> >
                    > > However, IIRC Harsh does not specify which routes Stuart found
                    > > that possibly could have aided the ANVa in marching north
                    > > towards
                    > > Hagerstown from Sharpsburg and hopefully resuming the campaign
                    > > and then being able to offer battle to the AoP on conditions
                    > > favorable to the ANVa rather than the AoP.
                    > >
                    > > Does any one know which routes Stuart discovered, the names of
                    > > the roads, etc that he would have reported via courier from his
                    > > HQ at the Dunkard Church back to Lee at the Grove House in
                    > > town?
                    > >
                    > > Yr. Obt. Svt.
                    > > G E "Gerry" Mayers
                    > >
                    > > To Be A Virginian, either by birth, marriage, adoption, or even
                    > > on one's mother's side, is an introduction to any state in the
                    > > Union, a passport to any foreign country, and a benediction
                    > > from
                    > > the Almighty God. --Anonymous
                    > >
                    >
                  • Thomas Clemens
                    I think what Gerry is talking about is the road now known as Mondell road and then Taylor s Landing Road which led to the aforementioned site on the Potomac.
                    Message 9 of 9 , Mar 17, 2009
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                      I think what Gerry is talking about is the road now known as Mondell road and then Taylor's Landing Road which led to the aforementioned site on the Potomac. From there a road led along the banks for some distance and roads branching off that led back to the Pike and others to the Boonsboro - Williamsport road. It shows on local maps and the names are not mentioned, thus I am using modern names. It was Harsh's opinion that the "Cox Farm expedition" was an attempt to see if that road was usable to evacuate the army northward toward Hagerstown.


                      Dr. Thomas G. Clemens
                      Professor of History
                      Hagerstown Community College




                      >>> "eighth_conn_inf" <eighth_conn_inf@...> 3/17/2009 8:22 AM >>>

                      I should have looked at Carman more closely; he says about the Antietam battlefield "The turnpike, country roads, and farm lanes gave ready access to all parts of the field upon which, save along the banks of the Antietam itself, there were no obstacles to the movement of troops and but few to the passage of artillery." Later he mentions "farm lanes" in several places. He often names the lanes for the farms to which they lead likely echoing usage at the time. In another place Carman mentions a "stock lane" which implies only a cattle path rather than a "regular" farm lane.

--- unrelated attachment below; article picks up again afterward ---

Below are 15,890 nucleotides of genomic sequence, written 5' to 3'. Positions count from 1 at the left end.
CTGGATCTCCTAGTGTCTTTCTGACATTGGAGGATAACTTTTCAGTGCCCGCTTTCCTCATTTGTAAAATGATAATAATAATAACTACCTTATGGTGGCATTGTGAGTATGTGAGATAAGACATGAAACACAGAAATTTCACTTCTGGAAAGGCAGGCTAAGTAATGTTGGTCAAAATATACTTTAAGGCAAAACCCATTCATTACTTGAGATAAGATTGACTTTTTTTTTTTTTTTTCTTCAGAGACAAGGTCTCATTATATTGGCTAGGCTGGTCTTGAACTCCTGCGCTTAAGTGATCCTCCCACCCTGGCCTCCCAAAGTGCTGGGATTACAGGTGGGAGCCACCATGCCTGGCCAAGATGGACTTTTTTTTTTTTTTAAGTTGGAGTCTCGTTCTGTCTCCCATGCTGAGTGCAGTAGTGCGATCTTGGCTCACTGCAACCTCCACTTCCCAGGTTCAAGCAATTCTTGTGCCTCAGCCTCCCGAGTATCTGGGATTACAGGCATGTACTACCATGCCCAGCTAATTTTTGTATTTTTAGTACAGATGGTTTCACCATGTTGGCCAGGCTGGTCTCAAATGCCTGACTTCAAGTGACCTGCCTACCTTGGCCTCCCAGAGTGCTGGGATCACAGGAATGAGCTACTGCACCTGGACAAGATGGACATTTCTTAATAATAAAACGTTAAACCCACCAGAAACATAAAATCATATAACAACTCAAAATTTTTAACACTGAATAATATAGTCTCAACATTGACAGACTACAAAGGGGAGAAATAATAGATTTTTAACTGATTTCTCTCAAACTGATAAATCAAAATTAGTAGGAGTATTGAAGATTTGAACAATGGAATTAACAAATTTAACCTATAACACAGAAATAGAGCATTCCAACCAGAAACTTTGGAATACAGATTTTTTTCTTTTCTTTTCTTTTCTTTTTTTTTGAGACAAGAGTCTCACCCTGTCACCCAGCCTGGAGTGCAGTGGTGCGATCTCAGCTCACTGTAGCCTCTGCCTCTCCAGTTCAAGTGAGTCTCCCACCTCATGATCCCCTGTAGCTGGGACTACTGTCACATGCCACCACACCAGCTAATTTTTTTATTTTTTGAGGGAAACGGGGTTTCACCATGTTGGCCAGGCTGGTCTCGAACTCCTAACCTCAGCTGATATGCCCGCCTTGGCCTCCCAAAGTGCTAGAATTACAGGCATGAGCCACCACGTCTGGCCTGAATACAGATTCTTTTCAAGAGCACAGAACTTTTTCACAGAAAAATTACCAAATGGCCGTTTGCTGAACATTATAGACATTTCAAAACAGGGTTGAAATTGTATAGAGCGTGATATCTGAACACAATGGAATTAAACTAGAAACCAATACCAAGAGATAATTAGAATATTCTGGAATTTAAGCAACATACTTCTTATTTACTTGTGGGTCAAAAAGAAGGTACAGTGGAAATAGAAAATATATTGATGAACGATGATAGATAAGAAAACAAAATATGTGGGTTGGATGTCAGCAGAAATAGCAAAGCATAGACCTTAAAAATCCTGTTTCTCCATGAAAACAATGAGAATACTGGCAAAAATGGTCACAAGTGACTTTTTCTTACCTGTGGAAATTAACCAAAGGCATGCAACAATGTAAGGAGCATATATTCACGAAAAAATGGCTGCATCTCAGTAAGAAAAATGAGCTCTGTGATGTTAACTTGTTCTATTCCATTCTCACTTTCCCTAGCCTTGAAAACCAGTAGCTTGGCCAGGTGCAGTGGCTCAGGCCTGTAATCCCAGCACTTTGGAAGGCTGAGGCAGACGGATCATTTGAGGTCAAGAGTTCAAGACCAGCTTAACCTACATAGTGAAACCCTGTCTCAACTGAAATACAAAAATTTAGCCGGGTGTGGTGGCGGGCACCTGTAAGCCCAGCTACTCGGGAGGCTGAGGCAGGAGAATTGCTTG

Lanes were important as they usually had some type of fencing on either side (as did pikes and other roads) as they traversed various farmers' fields so provided some cover as well as barriers for troop movements. Looks like determining which lanes couriers/cavalry used will be interesting lacking primary sources.

                      Larry

                      --- In TalkAntietam@yahoogroups.com, "eighth_conn_inf" <eighth_conn_inf@...> wrote:
                      >
                      > Gerry,
                      >
                      > Looking at the CC maps closely, the spaces between the various types of fences around fields frequently have a regular dotted line shown. The map legend doesn't list this symbol so I wonder if it indicates a farm path. This makes sense as farmers must get their teams to fields to plow and wagons to harvest crops. So if many/most of these are wide enough to let a wagon pass, they are also passable to couriers, etc.?
                      >
                      > Following the Smoketown Rd from the Dunkard Church towards Smoketown shows that this dotted line splits as it enters the East Woods and connects the parts of the road. I don't recall reading comments about this link--anyone have any cites referencing this connection or helpful statements about farm lanes? Any thoughts? Or am I just coming late to this realization about lanes = regular dotted lines?
                      >
                      >
                      > Larry